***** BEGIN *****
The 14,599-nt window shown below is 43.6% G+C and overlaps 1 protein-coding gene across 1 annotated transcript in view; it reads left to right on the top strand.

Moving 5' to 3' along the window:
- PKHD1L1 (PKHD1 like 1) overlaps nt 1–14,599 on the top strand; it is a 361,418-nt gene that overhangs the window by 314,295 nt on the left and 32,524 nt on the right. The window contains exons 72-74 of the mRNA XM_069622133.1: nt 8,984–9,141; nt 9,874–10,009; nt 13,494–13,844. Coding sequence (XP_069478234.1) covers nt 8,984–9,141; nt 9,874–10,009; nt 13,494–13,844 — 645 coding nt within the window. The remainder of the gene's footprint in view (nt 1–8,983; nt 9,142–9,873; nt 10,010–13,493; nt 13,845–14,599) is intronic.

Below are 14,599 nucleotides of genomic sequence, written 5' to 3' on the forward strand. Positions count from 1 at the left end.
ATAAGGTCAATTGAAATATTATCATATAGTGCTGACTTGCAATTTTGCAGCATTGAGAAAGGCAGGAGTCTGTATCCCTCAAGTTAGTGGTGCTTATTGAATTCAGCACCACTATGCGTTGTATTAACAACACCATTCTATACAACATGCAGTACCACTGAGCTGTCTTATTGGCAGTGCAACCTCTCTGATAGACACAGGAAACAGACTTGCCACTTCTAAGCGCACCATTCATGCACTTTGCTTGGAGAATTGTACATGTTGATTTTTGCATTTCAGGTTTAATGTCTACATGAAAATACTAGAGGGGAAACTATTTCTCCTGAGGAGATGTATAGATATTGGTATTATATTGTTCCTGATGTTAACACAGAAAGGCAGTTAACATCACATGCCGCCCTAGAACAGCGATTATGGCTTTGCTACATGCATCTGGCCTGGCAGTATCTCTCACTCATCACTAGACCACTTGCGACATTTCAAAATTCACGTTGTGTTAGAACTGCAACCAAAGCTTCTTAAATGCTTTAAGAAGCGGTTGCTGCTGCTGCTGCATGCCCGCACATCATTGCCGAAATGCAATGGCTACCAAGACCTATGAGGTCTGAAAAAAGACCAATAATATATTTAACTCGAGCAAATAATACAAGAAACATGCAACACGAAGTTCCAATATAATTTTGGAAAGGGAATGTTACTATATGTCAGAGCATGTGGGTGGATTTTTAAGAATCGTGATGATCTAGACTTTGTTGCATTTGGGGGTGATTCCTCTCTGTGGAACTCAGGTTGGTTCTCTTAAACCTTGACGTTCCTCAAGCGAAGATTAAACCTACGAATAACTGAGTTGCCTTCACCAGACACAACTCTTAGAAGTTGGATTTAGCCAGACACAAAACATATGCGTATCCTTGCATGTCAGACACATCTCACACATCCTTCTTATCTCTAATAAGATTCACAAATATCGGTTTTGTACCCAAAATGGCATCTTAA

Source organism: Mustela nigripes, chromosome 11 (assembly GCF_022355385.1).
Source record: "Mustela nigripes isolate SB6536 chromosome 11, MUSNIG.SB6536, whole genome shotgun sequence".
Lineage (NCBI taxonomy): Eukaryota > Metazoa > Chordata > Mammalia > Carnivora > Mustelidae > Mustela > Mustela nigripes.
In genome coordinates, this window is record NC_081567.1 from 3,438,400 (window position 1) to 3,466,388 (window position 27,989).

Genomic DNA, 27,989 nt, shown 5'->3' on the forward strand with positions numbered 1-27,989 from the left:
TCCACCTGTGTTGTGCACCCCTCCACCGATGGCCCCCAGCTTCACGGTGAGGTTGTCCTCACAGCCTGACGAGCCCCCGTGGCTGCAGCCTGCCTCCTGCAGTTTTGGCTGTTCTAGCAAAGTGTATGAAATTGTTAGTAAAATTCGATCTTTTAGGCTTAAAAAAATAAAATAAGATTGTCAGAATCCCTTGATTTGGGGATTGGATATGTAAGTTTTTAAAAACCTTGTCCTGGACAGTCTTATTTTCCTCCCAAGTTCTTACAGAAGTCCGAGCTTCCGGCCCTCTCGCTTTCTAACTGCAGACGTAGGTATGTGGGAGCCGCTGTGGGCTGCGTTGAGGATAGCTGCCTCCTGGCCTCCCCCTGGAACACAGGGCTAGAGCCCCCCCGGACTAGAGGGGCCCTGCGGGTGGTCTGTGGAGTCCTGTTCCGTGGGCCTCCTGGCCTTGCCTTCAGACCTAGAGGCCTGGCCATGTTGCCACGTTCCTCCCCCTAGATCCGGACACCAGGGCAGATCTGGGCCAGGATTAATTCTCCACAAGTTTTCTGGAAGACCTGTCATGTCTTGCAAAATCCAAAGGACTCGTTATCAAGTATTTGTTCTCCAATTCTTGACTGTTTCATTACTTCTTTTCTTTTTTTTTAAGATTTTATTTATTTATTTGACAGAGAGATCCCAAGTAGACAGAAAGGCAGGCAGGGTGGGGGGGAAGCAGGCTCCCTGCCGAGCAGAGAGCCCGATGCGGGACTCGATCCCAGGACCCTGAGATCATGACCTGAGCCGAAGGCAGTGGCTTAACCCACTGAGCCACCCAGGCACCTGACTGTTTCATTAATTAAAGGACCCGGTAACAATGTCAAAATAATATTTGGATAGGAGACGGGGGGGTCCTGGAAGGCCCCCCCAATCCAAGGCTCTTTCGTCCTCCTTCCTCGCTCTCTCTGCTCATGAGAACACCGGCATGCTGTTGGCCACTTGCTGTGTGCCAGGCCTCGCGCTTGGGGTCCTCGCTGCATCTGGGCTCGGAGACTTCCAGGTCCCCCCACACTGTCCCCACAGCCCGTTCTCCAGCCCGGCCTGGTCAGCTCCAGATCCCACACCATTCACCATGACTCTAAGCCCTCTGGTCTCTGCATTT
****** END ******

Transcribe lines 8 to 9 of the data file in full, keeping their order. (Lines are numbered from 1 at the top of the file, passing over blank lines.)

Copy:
Lineage (NCBI taxonomy): Eukaryota > Metazoa > Chordata > Mammalia > Carnivora > Mustelidae > Mustela > Mustela nigripes.
In genome coordinates, this window is record NC_081567.1 from 3,438,400 (window position 1) to 3,466,388 (window position 27,989).